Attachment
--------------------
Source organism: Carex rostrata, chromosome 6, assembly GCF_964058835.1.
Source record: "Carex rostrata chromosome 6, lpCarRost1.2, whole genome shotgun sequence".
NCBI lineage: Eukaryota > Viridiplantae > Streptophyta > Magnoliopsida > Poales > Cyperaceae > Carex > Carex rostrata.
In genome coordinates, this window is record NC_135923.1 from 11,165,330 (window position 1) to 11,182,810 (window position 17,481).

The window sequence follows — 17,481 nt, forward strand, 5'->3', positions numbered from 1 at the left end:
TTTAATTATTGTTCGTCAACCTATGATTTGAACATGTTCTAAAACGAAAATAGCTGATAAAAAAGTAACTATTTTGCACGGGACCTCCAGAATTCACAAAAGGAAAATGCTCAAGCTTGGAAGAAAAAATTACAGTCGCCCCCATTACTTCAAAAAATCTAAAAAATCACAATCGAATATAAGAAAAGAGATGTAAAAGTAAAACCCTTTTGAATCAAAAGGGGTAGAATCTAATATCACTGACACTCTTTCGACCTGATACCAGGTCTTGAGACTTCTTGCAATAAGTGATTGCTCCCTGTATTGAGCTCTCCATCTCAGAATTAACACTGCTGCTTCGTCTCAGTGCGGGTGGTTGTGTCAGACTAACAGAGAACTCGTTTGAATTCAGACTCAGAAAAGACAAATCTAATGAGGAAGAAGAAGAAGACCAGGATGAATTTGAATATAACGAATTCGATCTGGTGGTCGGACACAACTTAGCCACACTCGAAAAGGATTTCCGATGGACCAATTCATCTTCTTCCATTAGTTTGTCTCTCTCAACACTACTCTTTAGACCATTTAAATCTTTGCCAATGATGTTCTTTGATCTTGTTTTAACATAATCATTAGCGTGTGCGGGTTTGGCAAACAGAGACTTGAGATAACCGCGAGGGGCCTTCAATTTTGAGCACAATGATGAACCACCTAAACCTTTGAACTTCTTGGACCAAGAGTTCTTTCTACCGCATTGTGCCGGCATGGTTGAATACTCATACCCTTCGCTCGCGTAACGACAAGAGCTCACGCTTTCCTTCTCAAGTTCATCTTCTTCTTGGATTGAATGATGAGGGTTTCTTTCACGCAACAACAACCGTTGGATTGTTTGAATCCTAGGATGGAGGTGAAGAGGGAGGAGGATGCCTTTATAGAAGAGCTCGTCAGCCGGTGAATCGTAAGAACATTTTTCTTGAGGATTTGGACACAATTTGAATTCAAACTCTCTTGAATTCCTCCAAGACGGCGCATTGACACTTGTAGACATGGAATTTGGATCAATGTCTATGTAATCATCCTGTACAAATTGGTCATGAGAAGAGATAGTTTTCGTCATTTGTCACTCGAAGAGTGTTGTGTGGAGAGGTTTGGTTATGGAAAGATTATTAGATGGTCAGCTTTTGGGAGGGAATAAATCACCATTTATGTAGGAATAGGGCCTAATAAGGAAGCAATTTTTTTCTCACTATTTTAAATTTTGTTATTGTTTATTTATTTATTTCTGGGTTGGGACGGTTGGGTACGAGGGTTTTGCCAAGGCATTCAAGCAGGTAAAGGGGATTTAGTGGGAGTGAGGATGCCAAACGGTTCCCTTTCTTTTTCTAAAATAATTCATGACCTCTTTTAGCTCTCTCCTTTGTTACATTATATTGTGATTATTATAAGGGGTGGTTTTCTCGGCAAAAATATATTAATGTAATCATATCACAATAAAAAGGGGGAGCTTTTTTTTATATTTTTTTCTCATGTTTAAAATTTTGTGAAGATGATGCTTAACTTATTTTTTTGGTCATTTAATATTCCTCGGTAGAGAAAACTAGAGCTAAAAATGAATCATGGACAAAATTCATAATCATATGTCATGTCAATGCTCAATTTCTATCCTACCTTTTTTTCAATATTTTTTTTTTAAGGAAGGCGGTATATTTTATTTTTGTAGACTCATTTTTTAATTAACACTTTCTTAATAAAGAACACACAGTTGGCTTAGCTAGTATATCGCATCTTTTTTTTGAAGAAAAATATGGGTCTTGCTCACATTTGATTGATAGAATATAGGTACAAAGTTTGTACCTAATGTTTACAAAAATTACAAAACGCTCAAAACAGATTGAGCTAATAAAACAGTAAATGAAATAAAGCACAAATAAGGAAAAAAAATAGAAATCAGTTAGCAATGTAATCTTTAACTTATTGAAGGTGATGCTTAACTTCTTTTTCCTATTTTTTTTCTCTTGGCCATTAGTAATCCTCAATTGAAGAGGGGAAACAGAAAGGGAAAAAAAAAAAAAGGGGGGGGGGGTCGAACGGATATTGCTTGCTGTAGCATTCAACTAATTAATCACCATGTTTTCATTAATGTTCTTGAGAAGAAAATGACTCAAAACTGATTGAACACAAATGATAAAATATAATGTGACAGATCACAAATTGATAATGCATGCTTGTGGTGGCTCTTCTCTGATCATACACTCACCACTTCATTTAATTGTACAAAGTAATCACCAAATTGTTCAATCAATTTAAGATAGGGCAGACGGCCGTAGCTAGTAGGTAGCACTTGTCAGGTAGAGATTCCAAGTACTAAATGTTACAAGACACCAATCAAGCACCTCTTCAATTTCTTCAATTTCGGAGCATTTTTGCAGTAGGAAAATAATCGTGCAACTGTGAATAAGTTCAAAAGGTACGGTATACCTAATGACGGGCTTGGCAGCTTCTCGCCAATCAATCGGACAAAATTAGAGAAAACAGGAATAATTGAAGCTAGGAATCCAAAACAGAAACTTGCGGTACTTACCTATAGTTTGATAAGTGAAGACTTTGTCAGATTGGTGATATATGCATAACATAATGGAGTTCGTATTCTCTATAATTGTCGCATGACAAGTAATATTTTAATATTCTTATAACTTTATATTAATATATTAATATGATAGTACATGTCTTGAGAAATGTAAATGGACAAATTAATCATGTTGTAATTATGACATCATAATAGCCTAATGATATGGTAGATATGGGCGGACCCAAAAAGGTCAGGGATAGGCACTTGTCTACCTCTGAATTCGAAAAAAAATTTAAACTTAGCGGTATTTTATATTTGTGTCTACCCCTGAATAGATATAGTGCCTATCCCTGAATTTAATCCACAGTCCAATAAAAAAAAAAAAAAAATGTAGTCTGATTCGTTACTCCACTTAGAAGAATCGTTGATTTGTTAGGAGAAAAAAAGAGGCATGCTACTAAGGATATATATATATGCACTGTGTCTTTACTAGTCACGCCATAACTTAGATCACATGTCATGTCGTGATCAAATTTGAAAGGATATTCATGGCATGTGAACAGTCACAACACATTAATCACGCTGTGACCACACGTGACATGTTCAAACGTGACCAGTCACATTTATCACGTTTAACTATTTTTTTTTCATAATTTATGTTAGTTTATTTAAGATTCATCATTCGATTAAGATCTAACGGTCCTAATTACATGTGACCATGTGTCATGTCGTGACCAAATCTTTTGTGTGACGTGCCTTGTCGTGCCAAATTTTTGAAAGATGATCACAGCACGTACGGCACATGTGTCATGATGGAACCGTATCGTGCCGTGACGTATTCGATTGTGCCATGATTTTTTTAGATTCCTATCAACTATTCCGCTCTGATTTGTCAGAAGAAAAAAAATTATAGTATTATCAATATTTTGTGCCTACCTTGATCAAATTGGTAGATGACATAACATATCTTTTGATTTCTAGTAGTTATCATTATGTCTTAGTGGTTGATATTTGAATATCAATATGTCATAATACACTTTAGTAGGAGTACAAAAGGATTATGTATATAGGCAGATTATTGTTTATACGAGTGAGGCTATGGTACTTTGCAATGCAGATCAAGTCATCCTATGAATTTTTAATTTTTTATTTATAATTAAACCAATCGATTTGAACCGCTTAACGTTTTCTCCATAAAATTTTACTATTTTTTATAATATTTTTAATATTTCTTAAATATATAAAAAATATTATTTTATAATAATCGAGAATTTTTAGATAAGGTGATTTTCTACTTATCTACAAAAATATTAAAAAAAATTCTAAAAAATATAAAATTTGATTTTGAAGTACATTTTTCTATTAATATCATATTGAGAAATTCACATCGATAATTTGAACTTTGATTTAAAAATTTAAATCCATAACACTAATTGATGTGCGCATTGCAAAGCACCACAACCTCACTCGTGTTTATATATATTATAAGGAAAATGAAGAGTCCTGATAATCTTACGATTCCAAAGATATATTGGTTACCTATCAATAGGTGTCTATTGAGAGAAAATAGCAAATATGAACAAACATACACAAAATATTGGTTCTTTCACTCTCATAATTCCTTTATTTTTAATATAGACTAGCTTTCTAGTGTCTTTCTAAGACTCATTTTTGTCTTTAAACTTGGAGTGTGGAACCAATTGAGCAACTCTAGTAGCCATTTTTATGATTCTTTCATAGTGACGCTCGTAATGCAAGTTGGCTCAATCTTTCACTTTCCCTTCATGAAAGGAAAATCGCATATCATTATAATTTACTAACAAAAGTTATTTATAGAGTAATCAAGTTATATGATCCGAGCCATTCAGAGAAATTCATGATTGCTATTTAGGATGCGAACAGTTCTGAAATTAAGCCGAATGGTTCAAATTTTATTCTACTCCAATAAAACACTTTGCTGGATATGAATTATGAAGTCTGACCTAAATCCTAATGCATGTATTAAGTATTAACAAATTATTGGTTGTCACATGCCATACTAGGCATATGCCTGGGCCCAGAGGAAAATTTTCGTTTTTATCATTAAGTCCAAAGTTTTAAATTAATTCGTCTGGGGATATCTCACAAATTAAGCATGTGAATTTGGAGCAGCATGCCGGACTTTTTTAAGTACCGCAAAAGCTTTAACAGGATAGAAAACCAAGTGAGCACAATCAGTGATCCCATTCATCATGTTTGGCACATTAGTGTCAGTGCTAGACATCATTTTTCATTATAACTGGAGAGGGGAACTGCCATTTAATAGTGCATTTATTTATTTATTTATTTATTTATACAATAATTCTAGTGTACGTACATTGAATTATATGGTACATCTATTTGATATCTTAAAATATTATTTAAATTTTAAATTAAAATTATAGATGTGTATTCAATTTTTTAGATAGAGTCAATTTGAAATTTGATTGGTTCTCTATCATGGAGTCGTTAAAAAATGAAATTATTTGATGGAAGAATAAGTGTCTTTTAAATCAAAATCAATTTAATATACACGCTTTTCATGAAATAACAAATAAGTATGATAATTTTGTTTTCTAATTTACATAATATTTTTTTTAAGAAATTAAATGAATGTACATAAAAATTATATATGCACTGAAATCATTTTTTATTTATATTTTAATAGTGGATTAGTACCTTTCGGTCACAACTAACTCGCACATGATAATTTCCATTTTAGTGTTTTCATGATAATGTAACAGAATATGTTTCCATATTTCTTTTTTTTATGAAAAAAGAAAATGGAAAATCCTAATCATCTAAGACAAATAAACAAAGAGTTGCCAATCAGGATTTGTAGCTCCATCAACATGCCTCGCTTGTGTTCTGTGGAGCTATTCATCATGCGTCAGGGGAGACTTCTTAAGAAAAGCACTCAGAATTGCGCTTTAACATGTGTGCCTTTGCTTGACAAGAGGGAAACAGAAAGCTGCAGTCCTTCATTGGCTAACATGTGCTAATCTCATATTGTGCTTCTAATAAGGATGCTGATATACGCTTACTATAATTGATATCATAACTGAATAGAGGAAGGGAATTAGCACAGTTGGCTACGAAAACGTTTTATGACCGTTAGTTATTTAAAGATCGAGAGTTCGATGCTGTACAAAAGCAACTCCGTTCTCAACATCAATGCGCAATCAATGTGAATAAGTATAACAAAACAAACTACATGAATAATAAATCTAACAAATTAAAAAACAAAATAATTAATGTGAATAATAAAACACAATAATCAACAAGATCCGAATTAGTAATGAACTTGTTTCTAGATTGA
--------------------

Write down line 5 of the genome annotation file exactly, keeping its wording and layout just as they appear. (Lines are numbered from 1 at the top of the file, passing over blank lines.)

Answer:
The window sequence follows — 17,481 nt, forward strand, 5'->3', positions numbered from 1 at the left end: